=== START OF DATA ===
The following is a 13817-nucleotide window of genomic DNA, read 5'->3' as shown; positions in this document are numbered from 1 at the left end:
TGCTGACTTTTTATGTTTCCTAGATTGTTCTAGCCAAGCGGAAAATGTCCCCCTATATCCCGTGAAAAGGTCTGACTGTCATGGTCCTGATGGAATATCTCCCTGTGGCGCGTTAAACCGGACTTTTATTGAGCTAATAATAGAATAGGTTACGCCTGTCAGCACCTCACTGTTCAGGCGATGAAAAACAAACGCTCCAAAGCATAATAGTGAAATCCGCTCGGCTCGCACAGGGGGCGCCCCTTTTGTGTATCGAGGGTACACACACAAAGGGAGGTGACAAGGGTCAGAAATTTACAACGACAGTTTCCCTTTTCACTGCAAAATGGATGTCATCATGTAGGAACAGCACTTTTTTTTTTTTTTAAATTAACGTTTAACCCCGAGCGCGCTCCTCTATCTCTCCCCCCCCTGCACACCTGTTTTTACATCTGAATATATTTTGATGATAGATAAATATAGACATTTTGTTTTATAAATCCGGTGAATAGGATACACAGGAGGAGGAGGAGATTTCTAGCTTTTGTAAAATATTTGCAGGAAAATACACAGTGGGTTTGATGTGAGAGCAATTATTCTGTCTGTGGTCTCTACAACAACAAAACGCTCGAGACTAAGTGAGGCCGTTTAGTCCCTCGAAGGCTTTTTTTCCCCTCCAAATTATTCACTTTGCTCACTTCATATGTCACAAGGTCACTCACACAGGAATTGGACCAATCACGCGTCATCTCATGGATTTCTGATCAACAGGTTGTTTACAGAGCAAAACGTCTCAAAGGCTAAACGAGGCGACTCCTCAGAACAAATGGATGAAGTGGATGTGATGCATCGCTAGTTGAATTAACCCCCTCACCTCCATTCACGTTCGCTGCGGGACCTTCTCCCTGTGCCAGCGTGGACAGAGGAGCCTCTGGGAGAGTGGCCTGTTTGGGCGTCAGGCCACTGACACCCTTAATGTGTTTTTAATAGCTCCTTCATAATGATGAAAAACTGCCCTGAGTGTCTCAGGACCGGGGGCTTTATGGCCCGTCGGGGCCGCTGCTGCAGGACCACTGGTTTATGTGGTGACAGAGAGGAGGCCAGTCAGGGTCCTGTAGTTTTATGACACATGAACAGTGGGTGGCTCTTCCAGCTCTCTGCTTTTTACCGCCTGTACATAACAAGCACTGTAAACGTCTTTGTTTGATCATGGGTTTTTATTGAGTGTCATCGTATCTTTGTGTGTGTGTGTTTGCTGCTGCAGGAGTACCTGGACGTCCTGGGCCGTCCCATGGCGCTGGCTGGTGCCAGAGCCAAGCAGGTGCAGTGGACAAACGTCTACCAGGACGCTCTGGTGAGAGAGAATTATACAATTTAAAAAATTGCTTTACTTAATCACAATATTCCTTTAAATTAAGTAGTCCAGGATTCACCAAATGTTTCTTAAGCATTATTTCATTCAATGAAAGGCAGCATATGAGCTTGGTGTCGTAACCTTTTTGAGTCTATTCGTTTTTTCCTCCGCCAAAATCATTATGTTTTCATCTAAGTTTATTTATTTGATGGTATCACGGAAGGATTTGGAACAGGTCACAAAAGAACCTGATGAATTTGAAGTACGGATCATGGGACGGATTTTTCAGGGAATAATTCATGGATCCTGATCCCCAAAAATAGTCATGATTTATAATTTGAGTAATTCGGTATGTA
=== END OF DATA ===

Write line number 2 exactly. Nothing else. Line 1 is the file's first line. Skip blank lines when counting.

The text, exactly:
TGCTGACTTTTTATGTTTCCTAGATTGTTCTAGCCAAGCGGAAAATGTCCCCCTATATCCCGTGAAAAGGTCTGACTGTCATGGTCCTGATGGAATATCTCCCTGTGGCGCGTTAAACCGGACTTTTATTGAGCTAATAATAGAATAGGTTACGCCTGTCAGCACCTCACTGTTCAGGCGATGAAAAACAAACGCTCCAAAGCATAATAGTGAAATCCGCTCGGCTCGCACAGGGGGCGCCCCTTTTGTGTATCGAGGGTACACACACAAAGGGAGGTGACAAGGGTCAGAAATTTACAACGACAGTTTCCCTTTTCACTGCAAAATGGATGTCATCATGTAGGAACAGCACTTTTTTTTTTTTTTAAATTAACGTTTAACCCCGAGCGCGCTCCTCTATCTCTCCCCCCCCTGCACACCTGTTTTTACATCTGAATATATTTTGATGATAGATAAATATAGACATTTTGTTTTATAAATCCGGTGAATAGGATACACAGGAGGAGGAGGAGATTTCTAGCTTTTGTAAAATATTTGCAGGAAAATACACAGTGGGTTTGATGTGAGAGCAATTATTCTGTCTGTGGTCTCTACAACAACAAAACGCTCGAGACTAAGTGAGGCCGTTTAGTCCCTCGAAGGCTTTTTTTCCCCTCCAAATTATTCACTTTGCTCACTTCATATGTCACAAGGTCACTCACACAGGAATTGGACCAATCACGCGTCATCTCATGGATTTCTGATCAACAGGTTGTTTACAGAGCAAAACGTCTCAAAGGCTAAACGAGGCGACTCCTCAGAACAAATGGATGAAGTGGATGTGATGCATCGCTAGTTGAATTAACCCCCTCACCTCCATTCACGTTCGCTGCGGGACCTTCTCCCTGTGCCAGCGTGGACAGAGGAGCCTCTGGGAGAGTGGCCTGTTTGGGCGTCAGGCCACTGACACCCTTAATGTGTTTTTAATAGCTCCTTCATAATGATGAAAAACTGCCCTGAGTGTCTCAGGACCGGGGGCTTTATGGCCCGTCGGGGCCGCTGCTGCAGGACCACTGGTTTATGTGGTGACAGAGAGGAGGCCAGTCAGGGTCCTGTAGTTTTATGACACATGAACAGTGGGTGGCTCTTCCAGCTCTCTGCTTTTTACCGCCTGTACATAACAAGCACTGTAAACGTCTTTGTTTGATCATGGGTTTTTATTGAGTGTCATCGTATCTTTGTGTGTGTGTGTTTGCTGCTGCAGGAGTACCTGGACGTCCTGGGCCGTCCCATGGCGCTGGCTGGTGCCAGAGCCAAGCAGGTGCAGTGGACAAACGTCTACCAGGACGCTCTGGTGAGAGAGAATTATACAATTTAAAAAATTGCTTTACTTAATCACAATATTCCTTTAAATTAAGTAGTCCAGGATTCACCAAATGTTTCTTAAGCATTATTTCATTCAATGAAAGGCAGCATATGAGCTTGGTGTCGTAACCTTTTTGAGTCTATTCGTTTTTTCCTCCGCCAAAATCATTATGTTTTCATCTAAGTTTATTTATTTGATGGTATCACGGAAGGATTTGGAACAGGTCACAAAAGAACCTGATGAATTTGAAGTACGGATCATGGGACGGATTTTTCAGGGAATAATTCATGGATCCTGATCCCCAAAAATAGTCATGATTTATAATTTGAGTAATTCGGTATGTA